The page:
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Published 2 March 2022
Sally Morris-Smith, Real Estate partner and industrial sector champion at international law firm DAC Beachcroft considers the continuing evolution of last mile facilities, an emerging sub asset class of Industrial.
Logistics and warehousing are moving from back room to front of house, as the significance of their role in internet shopping continues to grow. 24-7 delivery has gone from “nice to have” to “must have" and that demands proximity to the customer. Competition for space is furious, especially in the UK’s largest urban areas.
Colliers Industrial and Logistics Research revealed that ‘2021 saw a rental increase of 8.7 per cent for the whole industrial market, the highest growth since September 1990. This was prompted by a record low supply of 18.1 million square feet (down 34 per cent year-on-year) triggered by a new record take-up of 50.7 million square feet and a record annual share of online sales of 29.1 per cent in 2021, up from a share of 28.1 per cent year-on-year (ONS).’1
At the same time, the British Property Federation and Savills reported that real demand for warehouse space is at least 29 per cent higher across the UK than historic take-up levels suggest.2
Further stages have entered the distribution chain, where once there was only warehouse and then store. Richard May, Joint MD at real estate consultancy Lysander says “Goods are picked at the big warehouse, broken down into batches at a second warehouse and sent to third local sites, from where they are shipped to the final postcodes. This is where the boom has come from.”
Jonathan Compton, Senior Director at CBRE, cites the Panalux site in Park Royal, West London, by way of example of the increasing demand. “It’s just shy of three acres, was bought for £14.7 million back in July 2018 and has just sold for just north of £50 million. Investors are having to be very competitive to secure land for industrial use in urban areas.” Sally confirms this trend is consistent with the experience of many of our own industrial clients seeking sites for expansion and we are more often including the additional comfort of exclusivity agreements and lock outs to avoid gazumping.
It’s clearly not putting off many. Insiders agree that there is a ‘wall of capital’ fuelled by institutional money looking to spend money in the space. This competition, tied with the tight pressure on available land, is fuelling the price hikes.
So where has the spare land gone? Paul Weston, UK Regional Head at Prologis, points out that London lost 1,000 hectares of industrial land between 2005-2015 that could have supported around 70 million square feet of logistics space. “It went to the Olympics, to Crossrail, to big residential and regeneration schemes. This scarcity of land, coupled with high demand from investors, has driven prime yields for logistics warehouses to levels only previously seen for high-end Bond St retail.”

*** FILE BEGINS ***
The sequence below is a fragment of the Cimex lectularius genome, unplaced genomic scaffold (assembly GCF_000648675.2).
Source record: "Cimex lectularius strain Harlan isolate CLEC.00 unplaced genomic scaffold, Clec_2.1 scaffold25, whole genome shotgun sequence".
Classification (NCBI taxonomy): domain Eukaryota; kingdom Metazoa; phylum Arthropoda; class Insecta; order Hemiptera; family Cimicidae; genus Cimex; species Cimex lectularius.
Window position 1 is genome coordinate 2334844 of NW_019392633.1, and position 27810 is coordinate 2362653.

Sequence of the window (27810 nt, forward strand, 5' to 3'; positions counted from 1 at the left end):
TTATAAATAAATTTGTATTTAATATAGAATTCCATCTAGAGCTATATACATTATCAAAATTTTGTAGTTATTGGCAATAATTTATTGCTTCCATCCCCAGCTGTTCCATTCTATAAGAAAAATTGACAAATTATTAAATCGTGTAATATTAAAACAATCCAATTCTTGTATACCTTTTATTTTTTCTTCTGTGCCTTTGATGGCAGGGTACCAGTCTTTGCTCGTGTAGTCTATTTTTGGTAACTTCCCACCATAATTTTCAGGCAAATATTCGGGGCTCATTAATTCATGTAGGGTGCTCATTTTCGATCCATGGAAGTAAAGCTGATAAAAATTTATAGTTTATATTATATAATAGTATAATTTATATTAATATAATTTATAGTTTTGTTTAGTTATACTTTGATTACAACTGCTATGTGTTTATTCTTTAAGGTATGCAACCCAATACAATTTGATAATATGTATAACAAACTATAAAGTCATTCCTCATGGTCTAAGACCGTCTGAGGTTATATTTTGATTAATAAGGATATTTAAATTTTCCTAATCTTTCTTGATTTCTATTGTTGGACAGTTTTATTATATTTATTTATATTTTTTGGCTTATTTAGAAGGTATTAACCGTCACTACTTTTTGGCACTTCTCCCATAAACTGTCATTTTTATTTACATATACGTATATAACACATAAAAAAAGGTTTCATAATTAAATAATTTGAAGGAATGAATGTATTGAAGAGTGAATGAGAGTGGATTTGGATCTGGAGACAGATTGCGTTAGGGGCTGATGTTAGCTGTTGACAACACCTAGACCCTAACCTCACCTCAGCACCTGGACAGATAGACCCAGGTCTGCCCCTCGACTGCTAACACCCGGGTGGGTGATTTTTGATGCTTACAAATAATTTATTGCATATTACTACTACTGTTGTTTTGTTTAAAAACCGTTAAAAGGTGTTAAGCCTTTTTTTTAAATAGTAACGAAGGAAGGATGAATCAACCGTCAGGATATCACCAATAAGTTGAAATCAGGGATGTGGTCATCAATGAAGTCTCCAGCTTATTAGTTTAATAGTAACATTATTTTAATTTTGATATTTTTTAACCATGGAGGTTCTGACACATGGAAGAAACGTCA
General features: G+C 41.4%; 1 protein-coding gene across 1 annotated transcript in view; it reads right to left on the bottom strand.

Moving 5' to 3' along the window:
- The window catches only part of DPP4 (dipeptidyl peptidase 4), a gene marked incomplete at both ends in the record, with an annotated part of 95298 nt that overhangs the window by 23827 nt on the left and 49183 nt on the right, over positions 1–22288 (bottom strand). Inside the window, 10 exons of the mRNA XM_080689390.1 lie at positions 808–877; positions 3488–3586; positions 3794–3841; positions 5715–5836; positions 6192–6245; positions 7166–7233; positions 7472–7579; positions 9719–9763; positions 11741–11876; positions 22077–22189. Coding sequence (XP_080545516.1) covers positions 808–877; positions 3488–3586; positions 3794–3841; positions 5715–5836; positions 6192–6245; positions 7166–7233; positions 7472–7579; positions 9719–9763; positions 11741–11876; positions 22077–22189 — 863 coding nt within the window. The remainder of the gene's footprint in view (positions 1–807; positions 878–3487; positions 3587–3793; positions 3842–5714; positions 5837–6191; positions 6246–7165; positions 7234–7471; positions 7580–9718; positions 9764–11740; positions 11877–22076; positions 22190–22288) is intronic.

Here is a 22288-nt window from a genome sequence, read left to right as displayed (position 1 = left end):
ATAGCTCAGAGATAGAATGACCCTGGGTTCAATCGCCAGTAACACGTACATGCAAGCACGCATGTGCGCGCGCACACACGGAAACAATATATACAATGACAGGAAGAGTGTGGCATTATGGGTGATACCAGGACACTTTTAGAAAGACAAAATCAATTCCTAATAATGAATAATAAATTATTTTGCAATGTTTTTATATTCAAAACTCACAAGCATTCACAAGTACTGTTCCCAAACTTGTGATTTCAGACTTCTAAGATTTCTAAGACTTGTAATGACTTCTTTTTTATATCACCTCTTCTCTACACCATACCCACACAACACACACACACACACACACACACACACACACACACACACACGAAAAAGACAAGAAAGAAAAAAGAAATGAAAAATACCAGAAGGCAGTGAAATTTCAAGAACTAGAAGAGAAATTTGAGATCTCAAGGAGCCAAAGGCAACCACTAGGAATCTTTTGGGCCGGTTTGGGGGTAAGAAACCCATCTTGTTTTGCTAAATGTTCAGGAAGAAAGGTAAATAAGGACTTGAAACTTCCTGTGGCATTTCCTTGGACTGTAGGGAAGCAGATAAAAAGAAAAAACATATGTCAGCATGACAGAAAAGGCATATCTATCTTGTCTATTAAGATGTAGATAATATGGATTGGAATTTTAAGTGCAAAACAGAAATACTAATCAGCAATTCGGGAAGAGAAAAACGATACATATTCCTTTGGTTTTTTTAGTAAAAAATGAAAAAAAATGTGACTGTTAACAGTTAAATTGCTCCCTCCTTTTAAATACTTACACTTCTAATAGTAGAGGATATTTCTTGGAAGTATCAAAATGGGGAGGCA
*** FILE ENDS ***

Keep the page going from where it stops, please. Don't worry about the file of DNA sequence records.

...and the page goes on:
Jonathan Compton adds: “To put it into context, last year in the UK there was just under £18 billion spent in investment on UK industrial logistics, nearly twice the previous record, which was in 2020, at £8bn. Those are huge increases in terms of demand. If you look at multi-let estates, individual distribution centres, portfolios, all were at record volumes last year, driven by significant rental growth projections.”
The city centre sites attracting so much attention are the delivery stations for fast ecommerce sorting and sending to final destinations. These new urban facilities offer lower site cover than traditional warehouses, which would normally offer a building to site ratio of about 40-50 per cent. “With the newer facilities, the building to site ratio can be significantly lower, purely because the buildings themselves are not that critical to the operation,” points out Jonathan Compton. “It’s more about the vehicle operations.”
The difficulty of securing appropriate sites is leading to two outcomes.
First, investors are targeting more land just outside city centres, with good road communications into the urban areas and HGV-friendly ring roads or junctions nearby.
Rui Nobre, CEO of real estate developer and investor Griffen, goes further. He suggests that the last-mile market has become confused with what he calls the last-minute market, typified by the explosion in quick-delivery grocery apps. While he acknowledges a demand for such services, he believes the high cost base casts some doubt on the longevity of their business models.